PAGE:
Attorneys have asked a federal judge to temporarily halt Apple’s iPhone battery recycling program, claiming the company could be destroying critical evidence in a lawsuit.
The filing is part of Harvey v. Apple Inc., one of dozens of lawsuits filed against the company in the wake of the iPhone-throttling controversy.
Apple in late December released a statement acknowledging that it had released software updates in January 2017 that slowed down the performance of iPhones with older batteries. The company said it did that to prevent shutdowns that occur when power demand suddenly exceeds battery supply. But the action raised concerns that iPhone users, frustrated with the slower performance, prematurely traded in or disposed of their devices.
In its statement, Apple said it would offer discounted iPhone batteries in response to concerns. Its battery program allows customers to either have their batteries replaced in store or mail them in for a replacement.
Attorneys representing New York resident Keaton Harvey on Jan. 15 filed a motion asking the judge to issue a temporary injunction blocking Apple from recycling batteries collected as part of the program. The case, which seeks class-action status, is in U.S. District Court, Northern District of California. The request was first covered by 9to5mac.com.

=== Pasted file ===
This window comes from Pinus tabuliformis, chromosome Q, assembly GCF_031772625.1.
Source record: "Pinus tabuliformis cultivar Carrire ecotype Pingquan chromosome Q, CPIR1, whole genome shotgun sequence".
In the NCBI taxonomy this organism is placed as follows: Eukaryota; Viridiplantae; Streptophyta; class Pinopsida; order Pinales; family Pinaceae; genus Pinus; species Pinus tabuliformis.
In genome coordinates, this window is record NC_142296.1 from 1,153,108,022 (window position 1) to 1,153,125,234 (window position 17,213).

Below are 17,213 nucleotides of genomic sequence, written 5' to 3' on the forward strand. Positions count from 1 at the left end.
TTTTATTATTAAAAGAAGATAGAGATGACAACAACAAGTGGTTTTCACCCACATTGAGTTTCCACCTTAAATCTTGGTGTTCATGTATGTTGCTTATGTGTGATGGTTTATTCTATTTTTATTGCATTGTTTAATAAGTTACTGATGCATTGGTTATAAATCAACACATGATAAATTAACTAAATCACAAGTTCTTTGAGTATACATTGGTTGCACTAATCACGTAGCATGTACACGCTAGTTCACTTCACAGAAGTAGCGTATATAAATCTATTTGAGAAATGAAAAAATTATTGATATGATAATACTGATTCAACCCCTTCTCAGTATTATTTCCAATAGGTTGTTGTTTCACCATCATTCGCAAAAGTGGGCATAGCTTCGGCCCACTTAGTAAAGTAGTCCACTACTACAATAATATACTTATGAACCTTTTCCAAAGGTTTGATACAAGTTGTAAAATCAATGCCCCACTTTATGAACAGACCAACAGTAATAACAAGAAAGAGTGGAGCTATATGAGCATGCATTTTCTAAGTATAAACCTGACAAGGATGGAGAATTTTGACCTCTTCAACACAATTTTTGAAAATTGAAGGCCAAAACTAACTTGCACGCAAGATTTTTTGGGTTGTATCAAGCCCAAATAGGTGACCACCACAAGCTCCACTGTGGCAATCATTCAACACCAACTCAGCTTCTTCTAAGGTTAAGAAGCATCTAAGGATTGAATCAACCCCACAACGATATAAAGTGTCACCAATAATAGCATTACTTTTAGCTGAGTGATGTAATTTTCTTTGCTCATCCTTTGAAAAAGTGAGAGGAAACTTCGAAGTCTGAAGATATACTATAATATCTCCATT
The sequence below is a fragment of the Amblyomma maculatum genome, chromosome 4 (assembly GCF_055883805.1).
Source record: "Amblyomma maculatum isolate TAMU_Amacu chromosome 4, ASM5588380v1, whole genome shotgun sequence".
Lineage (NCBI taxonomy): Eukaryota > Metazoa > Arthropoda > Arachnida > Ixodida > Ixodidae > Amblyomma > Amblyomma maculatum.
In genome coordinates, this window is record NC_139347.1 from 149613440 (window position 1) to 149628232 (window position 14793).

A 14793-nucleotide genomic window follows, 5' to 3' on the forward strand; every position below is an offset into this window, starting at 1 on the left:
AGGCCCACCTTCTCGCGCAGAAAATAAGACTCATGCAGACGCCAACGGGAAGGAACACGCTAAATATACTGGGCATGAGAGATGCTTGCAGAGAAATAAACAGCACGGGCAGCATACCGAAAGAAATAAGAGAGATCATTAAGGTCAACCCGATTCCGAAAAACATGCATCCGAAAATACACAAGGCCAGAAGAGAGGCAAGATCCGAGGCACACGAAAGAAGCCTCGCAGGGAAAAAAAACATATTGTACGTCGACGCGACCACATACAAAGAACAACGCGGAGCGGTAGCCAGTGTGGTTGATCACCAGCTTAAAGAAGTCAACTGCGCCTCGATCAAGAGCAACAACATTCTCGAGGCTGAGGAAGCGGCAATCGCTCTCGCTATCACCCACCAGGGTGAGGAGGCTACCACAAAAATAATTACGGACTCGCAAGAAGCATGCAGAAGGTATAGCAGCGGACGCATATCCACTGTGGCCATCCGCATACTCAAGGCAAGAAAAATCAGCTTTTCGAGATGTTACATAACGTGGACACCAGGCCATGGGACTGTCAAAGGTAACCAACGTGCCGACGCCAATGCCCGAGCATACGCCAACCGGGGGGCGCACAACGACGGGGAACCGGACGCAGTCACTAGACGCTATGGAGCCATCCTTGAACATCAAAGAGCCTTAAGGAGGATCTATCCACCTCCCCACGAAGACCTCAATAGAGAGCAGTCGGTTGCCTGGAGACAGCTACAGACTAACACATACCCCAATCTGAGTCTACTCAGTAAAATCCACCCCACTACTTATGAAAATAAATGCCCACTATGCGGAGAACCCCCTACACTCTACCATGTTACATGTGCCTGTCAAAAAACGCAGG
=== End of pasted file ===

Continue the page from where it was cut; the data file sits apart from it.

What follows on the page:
When affected phones are returned to Apple, company personnel run diagnostic tests and gather information from the devices, according to the motion.
“Absent appropriate safeguards, the Defective Battery Program allows Apple to collect – and possibly alter, lose, or destroy – hardware and information that could be vital to the prosecution of Class members’ claims in this litigation,” the filing reads. “Again, Apple’s policy is to recycle iPhone batteries.”
The document calls it “some of the most critical evidence in this litigation.”
Adam Levitt, one of the attorneys who submitted the filing, told E-Scrap News Apple’s attorneys haven’t yet responded to it. The filing is the only such motion pending in any of the cases against Apple, he added.
More stories about courts/lawsuits
- Abandoned Closed Loop material seems destined for disposal
- Court affirms sentence for former e-scrap CEO
- Guilty pleas in Wisconsin CRT stockpile case